Learners under the Competency-Based Curriculum (CBC) education system have suffered yet another major setbacks after public universities revealed that they are not ready to enroll them.
In an interview on NTV Tuesday night, February 16, University of Nairobi Vice Chancellor, Prof James Kiama, noted that the first lot of CBC learners will bare the brunt of the unpreparedness when they join university.
He opined that the introduction of CBC was a good idea and a cheaper system for learners but the preparation for universities in the country to accept the students is a major challenge.
Kiama explained that by drawing examples on the challenges that emanated from the 8-4-4 system, CBC learners will also face setbacks in their curriculum at the university level unless the government works with the institutions of higher learning to prepare early.
"It will be a little cheaper for students because the number of years has been reduced. We have to now look at the curriculum we are used to teaching for four years and five years, we have to cut down on that.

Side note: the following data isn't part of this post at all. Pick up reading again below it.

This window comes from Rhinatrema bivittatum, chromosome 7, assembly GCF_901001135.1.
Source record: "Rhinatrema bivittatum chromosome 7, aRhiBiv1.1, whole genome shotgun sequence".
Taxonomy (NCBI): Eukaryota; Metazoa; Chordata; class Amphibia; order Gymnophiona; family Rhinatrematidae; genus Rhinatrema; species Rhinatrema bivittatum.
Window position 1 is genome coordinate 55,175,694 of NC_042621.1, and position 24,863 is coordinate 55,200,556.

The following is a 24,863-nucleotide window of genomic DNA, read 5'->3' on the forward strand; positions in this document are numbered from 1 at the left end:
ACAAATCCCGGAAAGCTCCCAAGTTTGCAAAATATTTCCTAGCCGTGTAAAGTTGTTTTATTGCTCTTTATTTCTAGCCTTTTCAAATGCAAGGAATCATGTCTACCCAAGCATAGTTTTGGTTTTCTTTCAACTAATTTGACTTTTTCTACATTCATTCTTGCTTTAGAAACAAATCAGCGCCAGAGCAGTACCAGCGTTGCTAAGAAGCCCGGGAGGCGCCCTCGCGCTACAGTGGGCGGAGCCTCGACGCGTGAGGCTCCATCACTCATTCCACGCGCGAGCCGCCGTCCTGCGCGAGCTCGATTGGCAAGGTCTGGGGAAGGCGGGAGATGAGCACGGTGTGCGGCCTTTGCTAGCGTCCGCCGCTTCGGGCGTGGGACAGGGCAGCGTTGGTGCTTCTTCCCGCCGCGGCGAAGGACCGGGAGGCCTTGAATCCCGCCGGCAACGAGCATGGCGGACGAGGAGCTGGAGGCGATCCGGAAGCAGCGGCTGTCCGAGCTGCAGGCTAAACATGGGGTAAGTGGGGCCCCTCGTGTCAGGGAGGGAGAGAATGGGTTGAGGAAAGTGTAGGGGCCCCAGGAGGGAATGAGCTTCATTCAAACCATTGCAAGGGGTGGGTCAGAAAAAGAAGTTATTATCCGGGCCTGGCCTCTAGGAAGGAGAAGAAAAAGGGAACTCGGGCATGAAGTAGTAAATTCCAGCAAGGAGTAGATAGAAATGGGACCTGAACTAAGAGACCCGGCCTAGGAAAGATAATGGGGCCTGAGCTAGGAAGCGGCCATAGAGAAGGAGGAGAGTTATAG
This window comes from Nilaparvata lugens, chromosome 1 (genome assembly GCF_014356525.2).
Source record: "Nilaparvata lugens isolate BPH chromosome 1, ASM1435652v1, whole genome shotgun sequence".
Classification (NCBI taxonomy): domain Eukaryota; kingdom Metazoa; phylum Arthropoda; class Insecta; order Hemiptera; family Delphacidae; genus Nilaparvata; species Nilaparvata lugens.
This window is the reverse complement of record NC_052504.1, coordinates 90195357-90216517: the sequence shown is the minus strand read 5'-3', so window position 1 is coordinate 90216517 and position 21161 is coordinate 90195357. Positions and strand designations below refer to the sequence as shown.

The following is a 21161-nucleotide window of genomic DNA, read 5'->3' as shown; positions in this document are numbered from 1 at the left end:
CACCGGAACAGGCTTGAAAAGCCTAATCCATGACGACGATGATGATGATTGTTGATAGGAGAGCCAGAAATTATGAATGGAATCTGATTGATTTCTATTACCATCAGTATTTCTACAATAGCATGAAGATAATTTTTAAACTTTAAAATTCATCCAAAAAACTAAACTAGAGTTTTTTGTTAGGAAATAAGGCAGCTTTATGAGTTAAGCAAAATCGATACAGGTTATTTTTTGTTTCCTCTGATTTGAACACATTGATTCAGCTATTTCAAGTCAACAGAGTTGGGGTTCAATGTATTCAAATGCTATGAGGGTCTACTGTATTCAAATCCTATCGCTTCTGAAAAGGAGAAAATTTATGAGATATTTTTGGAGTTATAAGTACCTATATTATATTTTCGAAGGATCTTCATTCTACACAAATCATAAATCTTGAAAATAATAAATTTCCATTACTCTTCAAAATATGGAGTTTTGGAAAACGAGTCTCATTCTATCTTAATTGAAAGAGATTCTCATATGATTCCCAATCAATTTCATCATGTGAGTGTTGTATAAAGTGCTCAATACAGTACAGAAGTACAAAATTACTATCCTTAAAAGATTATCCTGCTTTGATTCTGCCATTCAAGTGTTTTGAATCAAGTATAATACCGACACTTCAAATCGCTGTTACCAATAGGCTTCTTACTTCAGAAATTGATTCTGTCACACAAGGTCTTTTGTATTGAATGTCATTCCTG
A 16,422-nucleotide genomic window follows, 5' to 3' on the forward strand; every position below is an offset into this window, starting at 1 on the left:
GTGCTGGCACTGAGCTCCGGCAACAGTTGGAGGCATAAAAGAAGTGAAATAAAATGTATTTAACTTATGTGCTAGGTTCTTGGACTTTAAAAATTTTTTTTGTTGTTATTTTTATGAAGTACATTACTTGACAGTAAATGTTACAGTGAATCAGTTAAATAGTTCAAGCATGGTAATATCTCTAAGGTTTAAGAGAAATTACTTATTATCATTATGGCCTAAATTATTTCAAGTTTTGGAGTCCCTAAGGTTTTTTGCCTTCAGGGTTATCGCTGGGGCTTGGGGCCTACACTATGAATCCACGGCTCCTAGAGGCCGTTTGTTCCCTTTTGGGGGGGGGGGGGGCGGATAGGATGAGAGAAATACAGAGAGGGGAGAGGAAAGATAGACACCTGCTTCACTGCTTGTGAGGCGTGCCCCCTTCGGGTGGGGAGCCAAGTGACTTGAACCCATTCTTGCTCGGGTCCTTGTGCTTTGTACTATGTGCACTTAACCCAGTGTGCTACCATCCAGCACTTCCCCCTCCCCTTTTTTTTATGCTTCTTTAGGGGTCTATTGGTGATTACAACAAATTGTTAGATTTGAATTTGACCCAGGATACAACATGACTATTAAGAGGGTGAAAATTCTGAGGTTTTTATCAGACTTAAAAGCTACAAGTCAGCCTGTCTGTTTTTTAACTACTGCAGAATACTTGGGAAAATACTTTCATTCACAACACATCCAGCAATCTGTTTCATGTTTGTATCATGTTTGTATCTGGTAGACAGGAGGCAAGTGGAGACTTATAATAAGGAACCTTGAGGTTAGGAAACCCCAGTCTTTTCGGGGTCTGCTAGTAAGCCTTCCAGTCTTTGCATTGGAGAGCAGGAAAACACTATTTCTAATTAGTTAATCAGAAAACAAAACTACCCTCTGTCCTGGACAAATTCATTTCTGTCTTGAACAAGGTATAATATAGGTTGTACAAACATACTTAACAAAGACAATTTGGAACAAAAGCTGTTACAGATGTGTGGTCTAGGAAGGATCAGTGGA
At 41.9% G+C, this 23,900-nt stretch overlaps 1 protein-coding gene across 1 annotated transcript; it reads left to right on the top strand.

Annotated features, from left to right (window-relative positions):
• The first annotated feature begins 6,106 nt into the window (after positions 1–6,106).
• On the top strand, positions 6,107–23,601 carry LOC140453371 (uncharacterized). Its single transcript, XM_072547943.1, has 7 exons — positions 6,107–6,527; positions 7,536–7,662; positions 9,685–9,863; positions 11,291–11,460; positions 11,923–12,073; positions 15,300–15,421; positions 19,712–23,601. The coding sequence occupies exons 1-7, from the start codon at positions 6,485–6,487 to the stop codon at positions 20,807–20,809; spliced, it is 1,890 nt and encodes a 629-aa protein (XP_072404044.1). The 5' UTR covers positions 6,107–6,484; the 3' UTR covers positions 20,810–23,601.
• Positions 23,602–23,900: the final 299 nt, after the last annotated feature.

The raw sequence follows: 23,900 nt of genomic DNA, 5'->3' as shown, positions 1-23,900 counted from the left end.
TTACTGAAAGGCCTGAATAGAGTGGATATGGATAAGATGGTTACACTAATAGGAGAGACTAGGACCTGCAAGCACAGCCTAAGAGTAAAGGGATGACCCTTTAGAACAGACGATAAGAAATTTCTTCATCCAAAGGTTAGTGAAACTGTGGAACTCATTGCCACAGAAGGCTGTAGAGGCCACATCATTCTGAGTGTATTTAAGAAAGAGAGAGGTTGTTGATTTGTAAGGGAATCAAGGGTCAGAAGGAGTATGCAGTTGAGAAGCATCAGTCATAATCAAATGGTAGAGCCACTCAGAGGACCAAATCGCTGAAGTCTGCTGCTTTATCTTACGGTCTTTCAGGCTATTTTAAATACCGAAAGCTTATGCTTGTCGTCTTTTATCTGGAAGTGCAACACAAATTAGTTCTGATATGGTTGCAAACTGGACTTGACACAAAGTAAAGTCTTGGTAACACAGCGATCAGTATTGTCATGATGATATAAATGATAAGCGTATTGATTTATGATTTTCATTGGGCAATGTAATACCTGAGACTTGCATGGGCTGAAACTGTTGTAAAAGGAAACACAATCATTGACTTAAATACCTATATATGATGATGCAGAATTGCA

"They are coming in 2029, we have seven years to prepare but given the experience we had with the 8-4-4, we might have a little problem. The university community needs to start thinking about this."
His sentiments were backed by Medina Halako who explained that the education sector had been highly affected by the pandemic and other factors.
She noted that these factors had disrupted CBC and the 7-year time frame is not enough to plan to receive the learners.
"At the moment, Universities don't have a structure to receive the CBC lot when the time comes. We have 7 years to prepare," Halako explained.
However, she expressed her support for the CBC education system noting that it was very beneficial to learners from marginalized areas.
"CBC came at the right time because we needed to tap talent from our children. It presented an opportunity for kids from marginalised communities learning under trees," she stated.
The sentiments by the two academicians come days after the Ministry of Education announced it was set to abandon the National Education Management Information System (NEMIS) for a new system that will cost taxpayers millions of shillings.
Principal Secretary Fatuma Chege stated that the current system does not meet the demands of the CBC. The PS stated that the new curriculum was complex and needed a system that will be used to track the academic performance of students all the way from pre-school to university level.